Modern-day bass fishing owes its enormous popularity to two game-changing events. First, in 1949, Nick Creme rocked the angler community with the creation of the plastic bait worm. Roughly ten years later a fisherman on Lake Tyler, weary of snagging his hooks on submerged timber and vegetation, speared a plastic worm on his hook in such a way that he securely anchored the worm and buried the barb. The Texas rig was born. Why was this technique so revolutionary? “Before the Texas rig was invented, lures had exposed hooks,” says Wayne Kent, the president of the Tyler-based Creme Lure Company. “If you fished near a brush pile, the hook could burrow in the wood and cause you to lose the lure.” Now a fisherman can cast his bait into those wooded spots that bass love and know he’ll reel in more than a blue-ribbon branch. To tie a Texas rig, you’ll need three things: a plastic worm (or your preferred creepy-crawly), a hook, and a bullet weight. After you thread the bullet weight and tie the hook to a line, follow these five simple steps.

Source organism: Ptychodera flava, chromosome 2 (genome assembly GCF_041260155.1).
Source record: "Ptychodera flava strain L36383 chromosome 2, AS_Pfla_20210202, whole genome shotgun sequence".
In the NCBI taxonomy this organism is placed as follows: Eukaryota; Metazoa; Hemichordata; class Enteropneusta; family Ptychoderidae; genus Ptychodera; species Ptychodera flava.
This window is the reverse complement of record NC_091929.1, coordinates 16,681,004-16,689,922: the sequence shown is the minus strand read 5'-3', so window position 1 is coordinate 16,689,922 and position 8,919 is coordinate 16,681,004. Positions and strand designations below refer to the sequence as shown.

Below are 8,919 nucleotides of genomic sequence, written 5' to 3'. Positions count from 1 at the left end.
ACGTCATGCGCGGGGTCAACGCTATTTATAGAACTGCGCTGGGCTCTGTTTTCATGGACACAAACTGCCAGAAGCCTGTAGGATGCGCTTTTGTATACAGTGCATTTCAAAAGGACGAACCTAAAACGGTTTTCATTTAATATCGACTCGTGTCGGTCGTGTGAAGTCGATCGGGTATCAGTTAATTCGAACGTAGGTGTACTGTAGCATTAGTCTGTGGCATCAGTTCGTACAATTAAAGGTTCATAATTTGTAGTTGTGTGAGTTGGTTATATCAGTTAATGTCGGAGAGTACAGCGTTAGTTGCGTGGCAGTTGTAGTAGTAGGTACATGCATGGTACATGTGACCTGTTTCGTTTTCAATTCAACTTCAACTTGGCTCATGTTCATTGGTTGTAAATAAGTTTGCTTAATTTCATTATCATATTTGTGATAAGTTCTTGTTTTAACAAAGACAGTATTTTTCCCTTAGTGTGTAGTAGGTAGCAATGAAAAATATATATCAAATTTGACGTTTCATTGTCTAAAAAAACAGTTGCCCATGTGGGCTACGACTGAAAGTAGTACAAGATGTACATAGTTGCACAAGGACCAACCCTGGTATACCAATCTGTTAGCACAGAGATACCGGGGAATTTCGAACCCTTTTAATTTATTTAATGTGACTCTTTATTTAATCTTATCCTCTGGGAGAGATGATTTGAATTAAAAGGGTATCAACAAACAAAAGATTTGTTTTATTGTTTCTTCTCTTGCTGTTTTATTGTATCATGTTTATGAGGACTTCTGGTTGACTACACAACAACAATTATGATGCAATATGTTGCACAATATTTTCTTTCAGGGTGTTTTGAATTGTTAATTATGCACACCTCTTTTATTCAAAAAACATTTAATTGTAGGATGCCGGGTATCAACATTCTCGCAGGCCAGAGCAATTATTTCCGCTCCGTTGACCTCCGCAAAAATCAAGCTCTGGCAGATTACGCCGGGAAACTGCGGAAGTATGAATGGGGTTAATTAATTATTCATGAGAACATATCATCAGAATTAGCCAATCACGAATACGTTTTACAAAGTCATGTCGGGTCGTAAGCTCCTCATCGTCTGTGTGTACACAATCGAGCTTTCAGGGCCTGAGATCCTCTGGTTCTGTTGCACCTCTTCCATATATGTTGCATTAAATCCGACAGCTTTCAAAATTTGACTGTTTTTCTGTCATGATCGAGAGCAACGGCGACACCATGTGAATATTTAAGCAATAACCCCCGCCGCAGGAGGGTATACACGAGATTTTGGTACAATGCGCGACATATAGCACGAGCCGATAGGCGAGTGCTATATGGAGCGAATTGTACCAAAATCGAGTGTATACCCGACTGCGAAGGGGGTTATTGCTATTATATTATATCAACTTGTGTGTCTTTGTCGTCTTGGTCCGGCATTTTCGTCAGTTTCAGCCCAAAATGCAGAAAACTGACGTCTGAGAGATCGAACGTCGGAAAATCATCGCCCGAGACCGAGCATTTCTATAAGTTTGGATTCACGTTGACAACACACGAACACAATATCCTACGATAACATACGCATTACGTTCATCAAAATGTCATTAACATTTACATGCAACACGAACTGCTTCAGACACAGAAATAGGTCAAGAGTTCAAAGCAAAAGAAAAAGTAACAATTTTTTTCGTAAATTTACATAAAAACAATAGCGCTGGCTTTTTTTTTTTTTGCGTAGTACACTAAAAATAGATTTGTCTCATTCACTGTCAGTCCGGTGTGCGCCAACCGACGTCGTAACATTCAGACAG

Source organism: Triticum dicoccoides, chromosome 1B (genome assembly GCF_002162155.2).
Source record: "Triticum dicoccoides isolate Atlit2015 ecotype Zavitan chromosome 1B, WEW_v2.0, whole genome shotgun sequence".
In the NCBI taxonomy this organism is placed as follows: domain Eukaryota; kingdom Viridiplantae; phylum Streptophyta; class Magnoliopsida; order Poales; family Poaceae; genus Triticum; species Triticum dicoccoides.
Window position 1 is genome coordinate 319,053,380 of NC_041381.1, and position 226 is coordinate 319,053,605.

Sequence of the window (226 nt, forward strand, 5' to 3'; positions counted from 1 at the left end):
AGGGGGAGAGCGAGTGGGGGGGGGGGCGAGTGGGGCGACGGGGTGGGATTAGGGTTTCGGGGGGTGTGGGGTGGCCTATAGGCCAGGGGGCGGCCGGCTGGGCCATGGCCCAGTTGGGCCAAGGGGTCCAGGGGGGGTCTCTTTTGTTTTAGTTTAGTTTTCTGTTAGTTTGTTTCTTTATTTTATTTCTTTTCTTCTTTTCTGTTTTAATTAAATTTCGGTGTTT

1. Insert the barbed end of the hook into the tip of the worm’s head. Push it down about a quarter of an inch until the barb pokes out.

2. Push the hook until the eyelet is flush with the worm, then give the worm half a turn so that it is parallel to the hook.

3. Bend the bait and insert the point again.

4. The barbed end should now rest flat against the worm, which is impaled through the hook at two different points.

5. Lift the worm between the entry points and bury the barbed end until the point is slightly embedded. Now you’re ready to land a Texas-size trophy.